• If done on a regular basis, always provide the scoring that was given in the previous monitoring period before you discuss the new scoring
  • It is important that all people involved understand the principle and the weighting of the scoring and that the same type is scoring is used throughout the programme.
  • You can also do step 2 and 3 at the same time as the scoring process will assist in clearly describing the change (step 2) of a given period, and even give hints towards step 4.


Step 4: Spell out the change that is still expected in the next period

After a description of the progress made and the scoring, people discuss and spell out what kind of change should take place or is expected in the next period of the programme. In a workshop it is important that everybody can express their thoughts as there might be different ideas about the way forward. Especially if this discussion is done with both the implementing team and boundary partners, it provides good insights in the mutual expectations about future changes for a particular progress marker. For the final description, it is recommended to be as specific as possible and to not keep it very general, so it is understood by everybody what exactly the change entails and also to understand whether it is still smaller change or a substantial change.


Keeping track of hindering and contributing factors

In step 2, 3 and 4, it is good spell out the most important hindering and contributing factors in the achievement of the progress markers. As a facilitator of this process it’s good to keep track of those and list them separately as you go through the reflection exercise.

Keeping track of unintended changes

Throughout this systematic reflection of the progress markers, people might come up with changes that were not included in the original set of progress markers. In this way, we generate unintended changes. As a facilitator of this process it’s good to keep track of those and list them separately as you go through the reflection exercise.


2. Possible follow-up sessions

2.1 Reviewing the progress marker set (more)

After the full review, you can conclude the systematic reflection with some follow-up discussions or questions:

New progress markers? Sometimes it happen that due to changes in the context or a better understanding of the change process, people identify new progress markers that are important to keep track of. One way of generating potential new progress markers is to review the list of unintended changes and discuss whether some unintended changes are substantial enough or an indication of a bigger change that was originally not intended, but is seen as important to keep track of in the future. New additional progress marker can be taken up in the next monitoring cycle.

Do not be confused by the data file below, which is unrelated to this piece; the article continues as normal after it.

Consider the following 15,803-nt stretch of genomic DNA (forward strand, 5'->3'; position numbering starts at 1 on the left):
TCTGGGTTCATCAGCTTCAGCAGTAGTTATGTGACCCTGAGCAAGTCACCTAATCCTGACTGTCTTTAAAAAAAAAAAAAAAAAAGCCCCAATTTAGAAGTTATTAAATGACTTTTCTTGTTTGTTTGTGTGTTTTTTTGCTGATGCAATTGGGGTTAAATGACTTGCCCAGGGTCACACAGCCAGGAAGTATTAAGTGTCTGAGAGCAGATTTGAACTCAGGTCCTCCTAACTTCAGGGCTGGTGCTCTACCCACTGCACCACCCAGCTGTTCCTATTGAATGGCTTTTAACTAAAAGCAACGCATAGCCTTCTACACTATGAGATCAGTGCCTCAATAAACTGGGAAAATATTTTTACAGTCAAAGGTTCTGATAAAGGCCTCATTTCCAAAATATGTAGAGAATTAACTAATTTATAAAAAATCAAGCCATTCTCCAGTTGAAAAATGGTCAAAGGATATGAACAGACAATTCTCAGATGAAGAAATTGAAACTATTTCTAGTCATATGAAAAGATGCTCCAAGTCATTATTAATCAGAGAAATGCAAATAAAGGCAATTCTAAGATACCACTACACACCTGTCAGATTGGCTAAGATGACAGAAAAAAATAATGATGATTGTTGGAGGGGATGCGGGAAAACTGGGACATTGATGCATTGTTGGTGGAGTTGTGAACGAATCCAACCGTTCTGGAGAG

Stop tracking progress markers? It is possible that some progress markers have been reached to a sufficient level and should not be taken up anymore in the next monitoring cycle.

Remove progress markers from the original set? It might happened that a specific progress marker – that was originally seen as interesting and important - is later on in the monitoring process not experienced as useful, i.e. even if it does provide data, it doesn’t tell much about the general progress or it’s simply not seen anymore as an important change. In that case, you can decide to remove the progress marker from the original list.

2.2 Discuss all hindering and contributing factors

Review with the team or people involved all the main hindering factors and discuss whether there is anything that can be done to overcome those. Also, spell out the most important supporting / contributing factors and discuss what can be done to maintain them or use them as leverage for other purposes.  

2.3 Identifying concrete actions and support strategies

An in-depth reflection on the progress markers through the 4 steps provides directions for the planning and prioritisation of concrete actions by the boundary partners and for support strategies/activities of the implementing team. By looking at the entire list of changes that were spelled out in step 4, and the main hindering and contributing factors, the boundary partner could discuss actions they could take to make the change happen, prioritise them and decide what is achievable in the next period. Based on this, the implementing team can reflect and discuss with the boundary partner how they could support the partner in the best possible way. The output of this session is a good basis for the development of concrete work plans & budgets.

3. Documenting the systematic review

The progress that is made for the outcomes of the Boundary Partners is normally captured in the Outcome Journal. Documenting the results of the reflection process described above implies a change in the format of the original outcome journal. An example of an Outcome Journal that is based on this approach can be found in here

This nugget was applied in: VECO (global programme), Olof Palme Centre Western Balkan Programme, COP RBM European Social Fund, …

Related Practitioner Guide sections:

Latin America & Carribean Sub-Saharan Africa North Africa & Middle East South Asia South East Asia & Pacific Far-East Asia Eastern Europe & CIS (ex USSR) Western Europe North America & Canada Australasia